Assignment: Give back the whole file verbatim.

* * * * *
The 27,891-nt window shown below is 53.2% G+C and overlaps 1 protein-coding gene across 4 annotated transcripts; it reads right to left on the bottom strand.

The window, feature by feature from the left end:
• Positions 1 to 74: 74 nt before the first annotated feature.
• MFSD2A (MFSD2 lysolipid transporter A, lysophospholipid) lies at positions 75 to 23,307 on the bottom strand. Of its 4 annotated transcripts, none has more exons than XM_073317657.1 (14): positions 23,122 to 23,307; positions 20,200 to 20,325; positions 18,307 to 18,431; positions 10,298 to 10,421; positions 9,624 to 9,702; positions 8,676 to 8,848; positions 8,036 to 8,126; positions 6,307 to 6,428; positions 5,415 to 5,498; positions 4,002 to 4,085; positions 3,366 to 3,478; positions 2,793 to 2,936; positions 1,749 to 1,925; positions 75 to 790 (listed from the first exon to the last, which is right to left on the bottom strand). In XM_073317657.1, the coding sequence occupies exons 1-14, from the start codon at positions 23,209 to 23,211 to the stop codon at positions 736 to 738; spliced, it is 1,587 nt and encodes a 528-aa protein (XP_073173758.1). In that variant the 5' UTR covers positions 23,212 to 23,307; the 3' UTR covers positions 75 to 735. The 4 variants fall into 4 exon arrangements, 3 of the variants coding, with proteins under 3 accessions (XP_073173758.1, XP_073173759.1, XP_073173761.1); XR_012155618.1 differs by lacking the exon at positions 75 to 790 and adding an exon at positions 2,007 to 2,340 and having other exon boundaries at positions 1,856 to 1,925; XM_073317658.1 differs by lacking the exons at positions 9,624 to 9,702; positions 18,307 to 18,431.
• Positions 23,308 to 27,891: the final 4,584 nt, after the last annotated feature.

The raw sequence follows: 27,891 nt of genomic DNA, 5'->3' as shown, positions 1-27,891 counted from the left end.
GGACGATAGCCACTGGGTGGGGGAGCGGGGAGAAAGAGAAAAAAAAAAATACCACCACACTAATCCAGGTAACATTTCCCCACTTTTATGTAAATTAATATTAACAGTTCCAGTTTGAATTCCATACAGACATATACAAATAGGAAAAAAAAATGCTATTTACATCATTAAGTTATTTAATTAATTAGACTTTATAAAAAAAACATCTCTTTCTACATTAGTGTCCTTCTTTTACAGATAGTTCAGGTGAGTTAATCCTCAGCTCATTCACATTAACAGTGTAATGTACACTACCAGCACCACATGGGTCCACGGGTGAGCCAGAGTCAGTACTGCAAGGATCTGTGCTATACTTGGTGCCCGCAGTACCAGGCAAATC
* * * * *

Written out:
The 27,891-nt window shown below is 53.2% G+C and overlaps 1 protein-coding gene across 4 annotated transcripts; it reads right to left on the bottom strand.

The window, feature by feature from the left end:
• Positions 1 to 74: 74 nt before the first annotated feature.
• MFSD2A (MFSD2 lysolipid transporter A, lysophospholipid) lies at positions 75 to 23,307 on the bottom strand. Of its 4 annotated transcripts, none has more exons than XM_073317657.1 (14): positions 23,122 to 23,307; positions 20,200 to 20,325; positions 18,307 to 18,431; positions 10,298 to 10,421; positions 9,624 to 9,702; positions 8,676 to 8,848; positions 8,036 to 8,126; positions 6,307 to 6,428; positions 5,415 to 5,498; positions 4,002 to 4,085; positions 3,366 to 3,478; positions 2,793 to 2,936; positions 1,749 to 1,925; positions 75 to 790 (listed from the first exon to the last, which is right to left on the bottom strand). In XM_073317657.1, the coding sequence occupies exons 1-14, from the start codon at positions 23,209 to 23,211 to the stop codon at positions 736 to 738; spliced, it is 1,587 nt and encodes a 528-aa protein (XP_073173758.1). In that variant the 5' UTR covers positions 23,212 to 23,307; the 3' UTR covers positions 75 to 735. The 4 variants fall into 4 exon arrangements, 3 of the variants coding, with proteins under 3 accessions (XP_073173758.1, XP_073173759.1, XP_073173761.1); XR_012155618.1 differs by lacking the exon at positions 75 to 790 and adding an exon at positions 2,007 to 2,340 and having other exon boundaries at positions 1,856 to 1,925; XM_073317658.1 differs by lacking the exons at positions 9,624 to 9,702; positions 18,307 to 18,431.
• Positions 23,308 to 27,891: the final 4,584 nt, after the last annotated feature.

The raw sequence follows: 27,891 nt of genomic DNA, 5'->3' as shown, positions 1-27,891 counted from the left end.
GGACGATAGCCACTGGGTGGGGGAGCGGGGAGAAAGAGAAAAAAAAAAATACCACCACACTAATCCAGGTAACATTTCCCCACTTTTATGTAAATTAATATTAACAGTTCCAGTTTGAATTCCATACAGACATATACAAATAGGAAAAAAAAATGCTATTTACATCATTAAGTTATTTAATTAATTAGACTTTATAAAAAAAACATCTCTTTCTACATTAGTGTCCTTCTTTTACAGATAGTTCAGGTGAGTTAATCCTCAGCTCATTCACATTAACAGTGTAATGTACACTACCAGCACCACATGGGTCCACGGGTGAGCCAGAGTCAGTACTGCAAGGATCTGTGCTATACTTGGTGCCCGCAGTACCAGGCAAATC